I reckon there are a lot of people driving around with their “check engine”, “service engine soon”, “lambda” or simplified engine caricature light on. They may have no intention in ever fixing the problem that is keeping that light on.These people may have been told why the light is on or they may have surmised (googled it).
What we hear at the shop is “that light is always on”.” My car runs fine. Don’t worry about.” It is often difficult to sell the repair that will turn that light off. Often the repair will not be as difficult or expensive as one might think.
An orange engine light that is aglow indicates that your vehicle is likely polluting the atmosphere at a rate of more than 1.5 times that which it was designed to.
Excess pollution many times is associated with burning excess fuel. Noticeably higher fuel costs will many times force the customer to get the vehicle repaired.
What about the situations where fuel mileage has not changed? As far as the customer is concerned that light is only a nuisance. All of us mechanics have slipped behind the wheel of a vehicle where this light is covered by black tape, maybe a sticker, or just maybe some keepsake strategically placed to block the orange glow.
As your vehicle ages, one common problem that turns that light on is a loss of catalytic converter efficiency. In a previous article I discussed the operation of this emission control device. Suffice to say it is a device that does some final cleaning up of your vehicle’s exhaust.
The converter takes carbon monoxide, unburned hydrocarbons, and nitrogen oxides and turns them into water, carbon dioxide, nitrogen and oxygen.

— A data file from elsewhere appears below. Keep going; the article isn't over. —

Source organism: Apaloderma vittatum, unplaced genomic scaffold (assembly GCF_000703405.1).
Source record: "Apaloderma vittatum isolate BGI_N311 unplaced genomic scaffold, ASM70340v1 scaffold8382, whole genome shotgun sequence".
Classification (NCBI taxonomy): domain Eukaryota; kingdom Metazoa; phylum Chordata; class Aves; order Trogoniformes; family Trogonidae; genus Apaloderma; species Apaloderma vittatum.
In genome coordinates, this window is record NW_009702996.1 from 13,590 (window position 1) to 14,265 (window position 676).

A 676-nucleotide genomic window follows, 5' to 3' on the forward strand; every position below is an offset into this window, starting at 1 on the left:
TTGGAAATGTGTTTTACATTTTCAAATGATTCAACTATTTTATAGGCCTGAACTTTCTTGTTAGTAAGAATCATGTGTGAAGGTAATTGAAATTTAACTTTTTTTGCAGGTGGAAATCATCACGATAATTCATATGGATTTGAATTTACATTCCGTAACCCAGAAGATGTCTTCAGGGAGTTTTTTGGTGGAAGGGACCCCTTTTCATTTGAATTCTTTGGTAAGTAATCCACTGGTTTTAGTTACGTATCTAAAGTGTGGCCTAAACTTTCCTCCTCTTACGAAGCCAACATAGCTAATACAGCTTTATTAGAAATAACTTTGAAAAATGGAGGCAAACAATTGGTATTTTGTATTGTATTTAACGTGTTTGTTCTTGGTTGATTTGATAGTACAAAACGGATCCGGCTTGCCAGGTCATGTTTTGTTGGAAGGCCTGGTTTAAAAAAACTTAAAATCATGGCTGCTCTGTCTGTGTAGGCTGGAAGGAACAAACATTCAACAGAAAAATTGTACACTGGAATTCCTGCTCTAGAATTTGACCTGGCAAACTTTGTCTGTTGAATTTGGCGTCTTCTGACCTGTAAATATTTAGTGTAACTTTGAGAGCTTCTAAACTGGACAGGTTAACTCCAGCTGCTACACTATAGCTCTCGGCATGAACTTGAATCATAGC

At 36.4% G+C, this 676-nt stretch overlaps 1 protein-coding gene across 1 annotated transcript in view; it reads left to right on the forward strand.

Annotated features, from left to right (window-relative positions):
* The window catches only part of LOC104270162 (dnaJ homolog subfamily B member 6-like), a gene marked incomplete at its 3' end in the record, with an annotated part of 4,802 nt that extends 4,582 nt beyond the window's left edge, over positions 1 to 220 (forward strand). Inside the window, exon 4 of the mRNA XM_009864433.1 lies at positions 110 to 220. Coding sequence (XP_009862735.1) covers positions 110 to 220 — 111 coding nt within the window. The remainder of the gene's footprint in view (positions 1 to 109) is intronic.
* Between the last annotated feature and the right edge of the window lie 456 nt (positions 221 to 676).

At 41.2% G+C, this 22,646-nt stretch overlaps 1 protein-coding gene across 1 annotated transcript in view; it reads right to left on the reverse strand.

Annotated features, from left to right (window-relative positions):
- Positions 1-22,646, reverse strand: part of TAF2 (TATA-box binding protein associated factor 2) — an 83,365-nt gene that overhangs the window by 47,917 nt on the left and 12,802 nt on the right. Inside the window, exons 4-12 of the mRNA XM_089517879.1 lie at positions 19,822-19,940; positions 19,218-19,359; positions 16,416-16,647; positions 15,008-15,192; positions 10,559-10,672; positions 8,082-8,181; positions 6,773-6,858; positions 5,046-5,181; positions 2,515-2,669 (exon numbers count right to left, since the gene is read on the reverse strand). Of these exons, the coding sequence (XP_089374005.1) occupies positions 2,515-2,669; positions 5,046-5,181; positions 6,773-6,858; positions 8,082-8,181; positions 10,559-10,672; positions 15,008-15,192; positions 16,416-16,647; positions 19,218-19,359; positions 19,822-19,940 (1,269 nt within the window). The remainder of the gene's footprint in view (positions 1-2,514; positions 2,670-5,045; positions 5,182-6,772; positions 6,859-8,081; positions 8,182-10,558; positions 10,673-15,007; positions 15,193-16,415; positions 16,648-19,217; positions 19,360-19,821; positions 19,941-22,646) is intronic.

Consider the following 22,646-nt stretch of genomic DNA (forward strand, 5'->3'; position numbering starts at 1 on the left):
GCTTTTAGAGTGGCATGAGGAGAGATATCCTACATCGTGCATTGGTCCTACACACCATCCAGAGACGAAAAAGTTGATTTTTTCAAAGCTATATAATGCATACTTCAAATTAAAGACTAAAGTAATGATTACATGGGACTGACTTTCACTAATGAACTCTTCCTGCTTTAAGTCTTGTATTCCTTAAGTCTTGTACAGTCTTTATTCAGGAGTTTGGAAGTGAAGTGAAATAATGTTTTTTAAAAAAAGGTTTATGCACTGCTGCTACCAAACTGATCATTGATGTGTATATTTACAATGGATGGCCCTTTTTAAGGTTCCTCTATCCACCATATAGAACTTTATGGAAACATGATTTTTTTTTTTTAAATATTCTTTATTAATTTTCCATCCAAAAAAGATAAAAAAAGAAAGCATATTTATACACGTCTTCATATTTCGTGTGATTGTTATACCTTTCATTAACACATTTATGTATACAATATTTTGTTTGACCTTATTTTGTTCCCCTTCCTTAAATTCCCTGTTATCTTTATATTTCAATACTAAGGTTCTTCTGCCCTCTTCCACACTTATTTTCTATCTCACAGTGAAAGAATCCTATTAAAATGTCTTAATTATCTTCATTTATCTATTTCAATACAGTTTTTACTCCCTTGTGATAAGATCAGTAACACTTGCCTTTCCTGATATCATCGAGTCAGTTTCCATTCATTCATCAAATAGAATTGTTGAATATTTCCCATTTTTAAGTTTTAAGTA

The operation of your catalytic converter is monitored with oxygen sensors. Some fancy mathematics is required to measure its function or lack thereof. Believe me your vehicle’s manufacturer went to a great deal of trouble to measure its operation. They absolutely would like to keep that check engine light off.
When the check engine light is on for this reason, (P0420 is the code we mechanics banter about) provided your exhaust system is sealed correctly and your oxygen sensors or air fuel ratio sensors are operating correctly, then the exhaust coming out your tailpipe is not as clean as it should be.
Living next to a smelter makes us well aware of the importance of emission control systems.
When things aren’t going well “on the hill” we all suffer the consequences. Government regulations along with industries’ technological advancements have been very beneficial to those of us that inhabit the Kootenays.
Many of us would not hesitate to criticize industry and their perceived lack of concern for our environment but before pointing fingers we should make sure we are at least doing our personal best to keep the air clean. A new catalytic converter is usually a significant expense but clean air benefits us all. Turning the light out is doing your part.
Trail’s Ron Nutini is a licensed automotive technician and graduate of mechanical engineering from UBC. E-mail: firstname.lastname@example.org